Alongside the national development of the relationship between church and state in the field of education, there were also international developments in both the secular and religious domains. In the religious sphere, the IMC held a series of conferences at which education was placed high on the agenda. In the secular sphere, the Progressive Education Movement (PEM) in the West emphasised the need for a coherent universal approach to education. Kallaway (2021:64) correctly pointed out the ambiguities related to PEM in its attempt to use education to meet the requirements of the political agenda. For example, a question was posed by Loram regarding its implementation in the black context while white education was exempted from the change. This smacks of the prolegomena to Bantu education. Kallaway (2021:64) commented on the need for the issues of community development, medical care and education to be included in the agenda but this had been on the agenda of some missions since the 19th century (cf. Lovedale Missionary Institution).

The IMC aligned itself with the British colonial office and the influential Phelps-Stokes Foundation in this regard with, inter alia, an aim to develop indigenous leadership, which was to result in the paradoxical responses of conformity and resistance (Duncan 2000b:258). One significant development was the use of vernacular languages in the early years of schooling (Burchell 1991:4). This could be interpreted as an attempt at Africanisation, although it was simply a means to the end of anglicisation. This would become a serious area of contestation in the drive towards separate development by emphasising the distinctive elements of each ethnic group. There was a growing interest in the relationship with other religious traditions, which transcended the traditional view of the superiority of Christianity as the sole source of challenge to secularism and the growth of totalitarianism and nationalism, although the growth of the latter would soon rise to the top of the agenda of African nations.

Chapter 2: Conference litmus: The development of a conference and policy culture in the interwar period with special reference to the New Education Fellowship and British colonial education in Southern Africa

This chapter focuses on the question of how an understanding of colonial education can illuminate the struggle for educational reform as a Western dominated process where networks were established in order to promote child centred and community-focused education with an emphasis on the individual in society – a concept at odds with the ethos of African societies. In South Africa, Malherbe’s ideas on differentiation promoted the concept of paternalism and trusteeship and prepared the way for Bantu education as South Africa lurched politically further to the right. Malinowski (in Kallaway 2021:104) situated the idea of re-integration, to counter the ill effects of the destruction of African culture, in the context of and the imposition of colonial rule, which had reduced Africans to subject statue within their own lands.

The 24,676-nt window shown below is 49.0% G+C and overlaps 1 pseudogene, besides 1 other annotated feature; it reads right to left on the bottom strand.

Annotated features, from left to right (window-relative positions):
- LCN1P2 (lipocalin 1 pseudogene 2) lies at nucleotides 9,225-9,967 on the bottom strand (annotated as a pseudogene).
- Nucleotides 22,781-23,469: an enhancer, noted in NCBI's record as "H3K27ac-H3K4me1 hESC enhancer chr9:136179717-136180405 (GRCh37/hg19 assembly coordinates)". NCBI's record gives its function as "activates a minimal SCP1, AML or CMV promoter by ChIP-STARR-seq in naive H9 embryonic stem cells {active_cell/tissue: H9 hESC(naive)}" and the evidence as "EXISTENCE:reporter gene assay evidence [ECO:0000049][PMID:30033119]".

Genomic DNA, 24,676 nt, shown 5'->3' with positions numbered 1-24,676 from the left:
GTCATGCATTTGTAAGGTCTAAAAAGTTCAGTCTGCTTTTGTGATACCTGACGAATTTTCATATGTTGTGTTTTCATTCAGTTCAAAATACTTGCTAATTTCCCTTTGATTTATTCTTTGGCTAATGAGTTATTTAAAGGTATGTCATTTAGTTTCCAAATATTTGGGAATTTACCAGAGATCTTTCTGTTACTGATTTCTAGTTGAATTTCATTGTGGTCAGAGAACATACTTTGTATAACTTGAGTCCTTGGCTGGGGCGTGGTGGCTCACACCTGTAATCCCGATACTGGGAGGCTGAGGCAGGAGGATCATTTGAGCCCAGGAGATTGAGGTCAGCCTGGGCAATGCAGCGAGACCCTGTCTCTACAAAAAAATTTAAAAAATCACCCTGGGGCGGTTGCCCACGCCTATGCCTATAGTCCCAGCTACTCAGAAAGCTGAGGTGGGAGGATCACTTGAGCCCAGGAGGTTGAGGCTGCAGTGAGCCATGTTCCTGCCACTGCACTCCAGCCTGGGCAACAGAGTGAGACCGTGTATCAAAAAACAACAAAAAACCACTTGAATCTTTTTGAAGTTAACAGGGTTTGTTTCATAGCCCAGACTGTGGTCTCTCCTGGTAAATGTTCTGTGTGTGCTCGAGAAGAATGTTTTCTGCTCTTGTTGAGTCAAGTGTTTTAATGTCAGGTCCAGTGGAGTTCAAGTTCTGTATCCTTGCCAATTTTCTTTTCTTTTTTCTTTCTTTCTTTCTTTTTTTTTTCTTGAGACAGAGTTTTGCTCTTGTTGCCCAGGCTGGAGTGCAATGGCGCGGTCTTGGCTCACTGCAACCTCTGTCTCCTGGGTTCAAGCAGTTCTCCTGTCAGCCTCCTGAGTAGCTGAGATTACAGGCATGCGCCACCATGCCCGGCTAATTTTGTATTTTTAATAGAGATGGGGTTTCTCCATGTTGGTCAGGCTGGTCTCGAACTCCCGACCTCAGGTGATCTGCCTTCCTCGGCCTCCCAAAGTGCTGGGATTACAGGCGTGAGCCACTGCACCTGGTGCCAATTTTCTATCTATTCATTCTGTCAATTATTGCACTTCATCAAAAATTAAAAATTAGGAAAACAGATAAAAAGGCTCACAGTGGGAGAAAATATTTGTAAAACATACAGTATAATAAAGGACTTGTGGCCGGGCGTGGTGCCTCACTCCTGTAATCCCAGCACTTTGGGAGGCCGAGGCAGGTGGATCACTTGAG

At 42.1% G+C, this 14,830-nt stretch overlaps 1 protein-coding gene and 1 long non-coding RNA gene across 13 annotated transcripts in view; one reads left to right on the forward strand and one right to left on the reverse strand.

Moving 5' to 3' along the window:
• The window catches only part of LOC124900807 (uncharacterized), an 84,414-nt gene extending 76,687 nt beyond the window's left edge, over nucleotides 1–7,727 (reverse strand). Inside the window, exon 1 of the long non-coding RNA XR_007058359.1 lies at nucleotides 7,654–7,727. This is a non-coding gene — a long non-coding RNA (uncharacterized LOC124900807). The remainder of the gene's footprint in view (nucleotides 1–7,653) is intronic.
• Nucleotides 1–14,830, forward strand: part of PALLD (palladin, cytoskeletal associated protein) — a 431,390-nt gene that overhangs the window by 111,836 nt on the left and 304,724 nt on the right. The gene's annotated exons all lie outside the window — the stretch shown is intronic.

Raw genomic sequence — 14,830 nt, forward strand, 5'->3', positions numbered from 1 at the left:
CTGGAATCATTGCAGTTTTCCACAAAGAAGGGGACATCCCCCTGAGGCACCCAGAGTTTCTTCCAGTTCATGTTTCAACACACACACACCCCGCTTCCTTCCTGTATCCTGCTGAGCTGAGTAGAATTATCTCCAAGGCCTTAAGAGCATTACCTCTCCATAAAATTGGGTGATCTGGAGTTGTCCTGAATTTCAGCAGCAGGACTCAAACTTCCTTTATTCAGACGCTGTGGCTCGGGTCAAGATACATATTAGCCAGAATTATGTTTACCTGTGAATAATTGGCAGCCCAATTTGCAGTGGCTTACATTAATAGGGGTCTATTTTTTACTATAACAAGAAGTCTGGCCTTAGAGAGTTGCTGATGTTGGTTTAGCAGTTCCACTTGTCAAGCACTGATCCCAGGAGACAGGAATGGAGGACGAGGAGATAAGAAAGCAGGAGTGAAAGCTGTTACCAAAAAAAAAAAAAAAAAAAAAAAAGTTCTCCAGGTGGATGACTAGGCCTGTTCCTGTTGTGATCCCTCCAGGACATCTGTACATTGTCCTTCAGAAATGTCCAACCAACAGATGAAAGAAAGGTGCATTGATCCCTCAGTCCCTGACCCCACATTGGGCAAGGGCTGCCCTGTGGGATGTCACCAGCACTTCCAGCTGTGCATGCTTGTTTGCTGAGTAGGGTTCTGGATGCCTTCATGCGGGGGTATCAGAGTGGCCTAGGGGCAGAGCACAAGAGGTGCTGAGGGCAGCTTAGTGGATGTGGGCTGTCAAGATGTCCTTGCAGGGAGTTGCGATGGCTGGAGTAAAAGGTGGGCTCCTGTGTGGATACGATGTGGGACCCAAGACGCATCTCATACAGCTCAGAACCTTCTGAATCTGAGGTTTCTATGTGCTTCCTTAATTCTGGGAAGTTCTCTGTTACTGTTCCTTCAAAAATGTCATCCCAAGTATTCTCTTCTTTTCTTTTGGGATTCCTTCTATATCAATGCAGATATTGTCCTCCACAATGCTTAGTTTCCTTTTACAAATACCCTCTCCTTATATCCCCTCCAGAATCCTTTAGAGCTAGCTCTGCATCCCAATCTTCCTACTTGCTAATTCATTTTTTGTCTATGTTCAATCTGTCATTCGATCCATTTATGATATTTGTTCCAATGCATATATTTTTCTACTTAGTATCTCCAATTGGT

Chapter 3: Welfare and education in British colonial Africa: 1918–1945

During the interwar period, the weaknesses of colonial rule were becoming apparent and an emerging policy culture began to lay the ground for welfare and educational advances in the colonial context as a result of the Phelps-Stokes Commission reports on African education (1922, 1924). These reforms would become integral to the process of independence in Africa. Kallaway (2021:124) points to the ‘development’ of educational curricula to include environmental awareness ‘plants, animals, agriculture, hygiene, nutrition, economic environment’. However, there was nothing new here because these were the elements of traditional ‘informal’ education, which had supported African people for centuries before the arrival of Europeans (Saayman 1991:32–36). Children’s rights were emphasised along with humanitarian issues and women’s rights (Kallaway 2021:127). To a degree this was not a new concern for as early as the 1860s for Dr Jane Waterston had established a girl’s school at Lovedale Missionary Institution (Bean & Van Heynigen 1983:14). This policy was revised in 1922 (Chalmers [1877] 1930:171).

Chapter 4: Science and policy: Anthropology and education in British colonial Africa during the interwar years